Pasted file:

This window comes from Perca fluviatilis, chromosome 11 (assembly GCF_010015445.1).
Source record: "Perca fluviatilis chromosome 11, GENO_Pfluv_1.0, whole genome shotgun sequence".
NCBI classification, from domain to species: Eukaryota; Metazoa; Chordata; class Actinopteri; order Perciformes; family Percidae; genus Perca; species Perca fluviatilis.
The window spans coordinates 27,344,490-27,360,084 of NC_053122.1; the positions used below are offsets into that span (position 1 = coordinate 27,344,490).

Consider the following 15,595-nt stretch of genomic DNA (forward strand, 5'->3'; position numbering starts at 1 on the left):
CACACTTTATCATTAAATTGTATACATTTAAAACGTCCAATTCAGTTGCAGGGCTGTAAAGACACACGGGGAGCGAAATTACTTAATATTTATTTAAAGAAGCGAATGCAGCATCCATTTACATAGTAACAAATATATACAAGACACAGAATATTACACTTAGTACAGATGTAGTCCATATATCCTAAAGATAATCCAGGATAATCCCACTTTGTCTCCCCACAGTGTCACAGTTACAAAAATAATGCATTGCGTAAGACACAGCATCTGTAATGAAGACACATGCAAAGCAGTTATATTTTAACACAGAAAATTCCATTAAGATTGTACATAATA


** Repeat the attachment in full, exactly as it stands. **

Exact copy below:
This window comes from Perca fluviatilis, chromosome 11 (assembly GCF_010015445.1).
Source record: "Perca fluviatilis chromosome 11, GENO_Pfluv_1.0, whole genome shotgun sequence".
NCBI classification, from domain to species: Eukaryota; Metazoa; Chordata; class Actinopteri; order Perciformes; family Percidae; genus Perca; species Perca fluviatilis.
The window spans coordinates 27,344,490-27,360,084 of NC_053122.1; the positions used below are offsets into that span (position 1 = coordinate 27,344,490).

Consider the following 15,595-nt stretch of genomic DNA (forward strand, 5'->3'; position numbering starts at 1 on the left):
CACACTTTATCATTAAATTGTATACATTTAAAACGTCCAATTCAGTTGCAGGGCTGTAAAGACACACGGGGAGCGAAATTACTTAATATTTATTTAAAGAAGCGAATGCAGCATCCATTTACATAGTAACAAATATATACAAGACACAGAATATTACACTTAGTACAGATGTAGTCCATATATCCTAAAGATAATCCAGGATAATCCCACTTTGTCTCCCCACAGTGTCACAGTTACAAAAATAATGCATTGCGTAAGACACAGCATCTGTAATGAAGACACATGCAAAGCAGTTATATTTTAACACAGAAAATTCCATTAAGATTGTACATAATA